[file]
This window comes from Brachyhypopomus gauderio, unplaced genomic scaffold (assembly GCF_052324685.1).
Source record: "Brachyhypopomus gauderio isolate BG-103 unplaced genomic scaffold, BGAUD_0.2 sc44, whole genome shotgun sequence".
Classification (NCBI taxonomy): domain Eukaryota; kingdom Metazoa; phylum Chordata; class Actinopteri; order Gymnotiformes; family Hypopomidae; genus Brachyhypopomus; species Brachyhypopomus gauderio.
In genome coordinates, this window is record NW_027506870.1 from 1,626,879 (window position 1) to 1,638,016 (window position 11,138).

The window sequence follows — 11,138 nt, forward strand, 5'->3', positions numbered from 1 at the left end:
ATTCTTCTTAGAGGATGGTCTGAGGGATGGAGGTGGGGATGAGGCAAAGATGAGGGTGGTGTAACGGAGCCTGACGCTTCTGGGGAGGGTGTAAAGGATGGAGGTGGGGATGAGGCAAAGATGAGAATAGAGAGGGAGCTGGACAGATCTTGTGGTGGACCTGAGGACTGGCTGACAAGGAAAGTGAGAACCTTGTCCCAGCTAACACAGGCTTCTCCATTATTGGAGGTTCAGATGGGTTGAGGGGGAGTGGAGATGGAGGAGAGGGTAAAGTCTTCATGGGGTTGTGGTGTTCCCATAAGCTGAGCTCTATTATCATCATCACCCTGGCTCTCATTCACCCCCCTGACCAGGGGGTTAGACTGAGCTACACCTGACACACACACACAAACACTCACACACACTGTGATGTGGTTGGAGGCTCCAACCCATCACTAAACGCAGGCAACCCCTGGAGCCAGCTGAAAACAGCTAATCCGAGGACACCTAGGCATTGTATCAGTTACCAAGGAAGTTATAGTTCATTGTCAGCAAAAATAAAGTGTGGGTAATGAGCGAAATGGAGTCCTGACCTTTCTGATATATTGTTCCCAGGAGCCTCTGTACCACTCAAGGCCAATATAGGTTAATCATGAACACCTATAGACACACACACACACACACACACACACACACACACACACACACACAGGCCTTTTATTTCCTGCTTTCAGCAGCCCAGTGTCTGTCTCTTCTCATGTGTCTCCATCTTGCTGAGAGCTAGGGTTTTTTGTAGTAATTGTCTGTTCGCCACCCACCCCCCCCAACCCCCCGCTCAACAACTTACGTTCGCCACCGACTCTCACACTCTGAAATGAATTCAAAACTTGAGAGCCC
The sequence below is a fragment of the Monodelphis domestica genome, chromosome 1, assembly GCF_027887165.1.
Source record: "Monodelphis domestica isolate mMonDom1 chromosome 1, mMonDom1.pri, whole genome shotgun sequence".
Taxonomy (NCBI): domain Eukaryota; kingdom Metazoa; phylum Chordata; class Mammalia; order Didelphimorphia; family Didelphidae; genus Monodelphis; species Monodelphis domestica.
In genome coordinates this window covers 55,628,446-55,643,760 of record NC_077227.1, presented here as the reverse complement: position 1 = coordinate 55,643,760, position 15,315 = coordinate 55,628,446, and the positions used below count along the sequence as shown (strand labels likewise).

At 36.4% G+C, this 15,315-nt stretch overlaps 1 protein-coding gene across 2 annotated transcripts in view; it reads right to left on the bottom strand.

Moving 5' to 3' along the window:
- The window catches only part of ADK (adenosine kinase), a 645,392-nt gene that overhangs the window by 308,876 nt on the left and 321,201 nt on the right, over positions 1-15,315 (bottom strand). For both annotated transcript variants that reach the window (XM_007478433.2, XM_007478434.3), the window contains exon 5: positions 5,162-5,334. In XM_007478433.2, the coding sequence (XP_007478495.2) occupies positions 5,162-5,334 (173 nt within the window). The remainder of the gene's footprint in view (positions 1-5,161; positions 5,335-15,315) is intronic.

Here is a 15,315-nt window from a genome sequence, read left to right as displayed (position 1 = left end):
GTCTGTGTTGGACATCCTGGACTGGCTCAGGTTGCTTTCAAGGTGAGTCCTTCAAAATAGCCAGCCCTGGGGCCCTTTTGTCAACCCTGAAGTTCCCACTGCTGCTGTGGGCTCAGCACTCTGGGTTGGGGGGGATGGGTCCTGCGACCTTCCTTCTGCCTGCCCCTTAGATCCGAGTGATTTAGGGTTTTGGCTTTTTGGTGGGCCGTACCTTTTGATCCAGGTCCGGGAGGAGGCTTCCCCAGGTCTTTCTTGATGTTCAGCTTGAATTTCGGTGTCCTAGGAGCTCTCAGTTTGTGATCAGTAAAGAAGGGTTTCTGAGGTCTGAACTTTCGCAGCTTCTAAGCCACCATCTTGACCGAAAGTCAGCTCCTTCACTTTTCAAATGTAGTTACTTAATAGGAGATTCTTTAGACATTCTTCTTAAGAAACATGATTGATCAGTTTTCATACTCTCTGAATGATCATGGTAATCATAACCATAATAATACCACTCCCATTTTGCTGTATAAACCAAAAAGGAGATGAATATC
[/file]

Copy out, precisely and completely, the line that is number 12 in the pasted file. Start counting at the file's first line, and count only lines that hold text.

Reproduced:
Moving 5' to 3' along the window: